Volunteers are at the heart of the success of the Nevada Diabetes Association’s programs. Each month the NDA will spotlight a volunteer for exemplary service through the presentation of the “Emerald of Excellence” Award. Congratulations to Tandy Mcgee for being the recipient of this award for February! Thank you for your dedication to the NDA!
Tandy has been living with type one diabetes for almost 44 years. When she was nineteen years old, her endocrinologist asked her to volunteer as a counselor at a new camp for diabetes. She struggled with her diabetes for years and did not like the thought of being part of anything that sounded like a “support group.” The doctor was persistent about her participation, and she eventually agreed to it just to get out of his office and thought she could cancel later on. She didn’t cancel and this was her first year at the camp known now as Camp Buck! Tandy loves being a part of the core medical staff and co-director of the CIT program for youth leaders. She started the CIT program in her early years at camp and it fills her with pride to see some of those first CITs running the whole camp, and the NDA now! Her most memorable experience at camp was when an eight year old camper, Megan, looked up at her on the first day of camp and asked, “Do you have diabetes too?” This was a life-changing moment for Tandy. It was the moment that she began thinking about diabetes differently and decided to pursue a degree in nursing and become a certified diabetes care and education specialist.
Thank you Tandy for being an exemplary volunteer.


Q1: Please share one fun fact about yourself and how you became involved with the NDA.
Fun Fact:  I’ve had type 1 diabetes for almost 44 years.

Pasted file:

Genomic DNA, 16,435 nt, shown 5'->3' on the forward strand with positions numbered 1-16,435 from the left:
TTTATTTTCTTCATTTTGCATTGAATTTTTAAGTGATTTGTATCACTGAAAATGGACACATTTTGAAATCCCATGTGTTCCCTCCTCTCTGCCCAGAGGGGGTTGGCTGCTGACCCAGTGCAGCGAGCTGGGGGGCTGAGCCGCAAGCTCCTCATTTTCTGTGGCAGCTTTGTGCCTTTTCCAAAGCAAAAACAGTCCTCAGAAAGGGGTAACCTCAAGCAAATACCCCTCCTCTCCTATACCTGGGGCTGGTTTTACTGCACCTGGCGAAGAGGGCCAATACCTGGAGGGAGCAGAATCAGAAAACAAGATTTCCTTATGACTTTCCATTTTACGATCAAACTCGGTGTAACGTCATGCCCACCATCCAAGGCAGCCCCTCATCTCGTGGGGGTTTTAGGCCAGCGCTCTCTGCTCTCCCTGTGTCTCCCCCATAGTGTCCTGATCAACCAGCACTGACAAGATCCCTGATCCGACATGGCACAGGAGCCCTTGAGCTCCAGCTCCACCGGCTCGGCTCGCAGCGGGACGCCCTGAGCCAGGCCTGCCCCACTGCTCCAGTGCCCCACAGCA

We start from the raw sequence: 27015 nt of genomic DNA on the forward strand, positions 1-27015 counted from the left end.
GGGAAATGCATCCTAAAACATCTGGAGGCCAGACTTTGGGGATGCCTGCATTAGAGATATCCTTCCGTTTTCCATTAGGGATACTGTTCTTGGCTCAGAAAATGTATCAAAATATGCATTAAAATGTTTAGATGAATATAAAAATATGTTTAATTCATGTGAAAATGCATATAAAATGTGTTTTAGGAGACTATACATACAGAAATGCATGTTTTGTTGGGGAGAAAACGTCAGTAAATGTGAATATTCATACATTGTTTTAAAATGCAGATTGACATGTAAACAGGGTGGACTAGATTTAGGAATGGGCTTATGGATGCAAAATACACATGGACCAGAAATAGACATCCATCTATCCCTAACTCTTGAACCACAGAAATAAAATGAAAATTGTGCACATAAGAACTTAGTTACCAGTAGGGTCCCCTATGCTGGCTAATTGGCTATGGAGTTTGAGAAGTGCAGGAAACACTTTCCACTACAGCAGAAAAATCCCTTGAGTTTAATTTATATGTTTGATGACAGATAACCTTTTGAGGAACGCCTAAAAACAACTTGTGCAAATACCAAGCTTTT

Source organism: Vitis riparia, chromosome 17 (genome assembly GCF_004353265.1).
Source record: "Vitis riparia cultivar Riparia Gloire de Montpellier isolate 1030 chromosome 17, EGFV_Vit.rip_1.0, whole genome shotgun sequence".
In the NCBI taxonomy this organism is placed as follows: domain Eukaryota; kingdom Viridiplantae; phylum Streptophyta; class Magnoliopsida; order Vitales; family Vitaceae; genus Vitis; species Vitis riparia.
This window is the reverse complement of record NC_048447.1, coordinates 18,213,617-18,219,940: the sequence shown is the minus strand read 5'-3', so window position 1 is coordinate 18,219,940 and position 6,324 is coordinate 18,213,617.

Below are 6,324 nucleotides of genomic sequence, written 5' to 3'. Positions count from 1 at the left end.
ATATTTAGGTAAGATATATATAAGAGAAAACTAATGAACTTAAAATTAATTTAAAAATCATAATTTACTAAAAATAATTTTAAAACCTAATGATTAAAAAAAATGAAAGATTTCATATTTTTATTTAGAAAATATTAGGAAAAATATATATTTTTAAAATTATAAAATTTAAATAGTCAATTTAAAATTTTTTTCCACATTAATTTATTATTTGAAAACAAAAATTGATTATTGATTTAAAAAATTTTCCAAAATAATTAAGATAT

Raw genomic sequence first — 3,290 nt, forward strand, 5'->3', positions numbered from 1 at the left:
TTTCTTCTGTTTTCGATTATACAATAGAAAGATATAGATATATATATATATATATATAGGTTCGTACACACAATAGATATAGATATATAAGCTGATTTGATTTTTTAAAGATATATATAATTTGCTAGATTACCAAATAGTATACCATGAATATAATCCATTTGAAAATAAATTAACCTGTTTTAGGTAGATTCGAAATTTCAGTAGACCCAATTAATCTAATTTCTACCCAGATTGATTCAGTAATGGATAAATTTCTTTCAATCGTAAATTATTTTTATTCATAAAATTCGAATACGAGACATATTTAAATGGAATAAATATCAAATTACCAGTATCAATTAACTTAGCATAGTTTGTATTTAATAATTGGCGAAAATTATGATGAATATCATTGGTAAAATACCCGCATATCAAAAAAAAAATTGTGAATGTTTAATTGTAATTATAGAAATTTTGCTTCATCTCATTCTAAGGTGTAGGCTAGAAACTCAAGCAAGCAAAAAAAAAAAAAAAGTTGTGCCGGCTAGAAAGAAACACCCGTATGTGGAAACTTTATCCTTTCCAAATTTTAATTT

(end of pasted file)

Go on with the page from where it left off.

Involved with NDA:  When I was about 19, having struggled with my diabetes for years, my endocrinologist asked me to volunteer as a counselor at a new camp for diabetes in its second year. I had experience working with kids, but I was absolutely against going to anything that looked or sounded like a “support group.” I hated diabetes and was happy ignoring it. He kept trying to talk me into it, and eventually I said yes, just to get out of his office. I figured I would cancel later and it wouldn’t matter. When the organization called to confirm, I tried to back out but they begged me to come, and eventually I gave in. That year was my first year at what later became Camp Buck.
Q2 : What is your favorite part about being a member of the Medical Staff at camp and an NDA volunteer?
I love being part of two teams at camp—I’m a member of the core medical staff, and co-director of the Counselor-In-Training program for youth leaders. I love working with new med staff members and teaching them camp protocols, helping them deepen their understanding of diabetes in children and teens, and all the little moments at camp among the med team when we share our experiences and learn from one another. I love teenagers and enjoy helping them develop their leadership potential. I started the CIT program in my early years at camp, and it gives me such pride to see some of those first CITs running the whole camp and NDA show now!
Q3:  Briefly share one of your memorable experiences at camp.
My most memorable camp experience, and one that changed the trajectory of my life, was when my 8 year old camper, Megan, looked up at me on the first day and asked “Do you have diabetes too?” That was the moment that things changed for me. When I left camp, I was thinking about diabetes differently. I went on a pump and got myself together, and I changed my major from psychology to nursing and became a certified diabetes care and education specialist.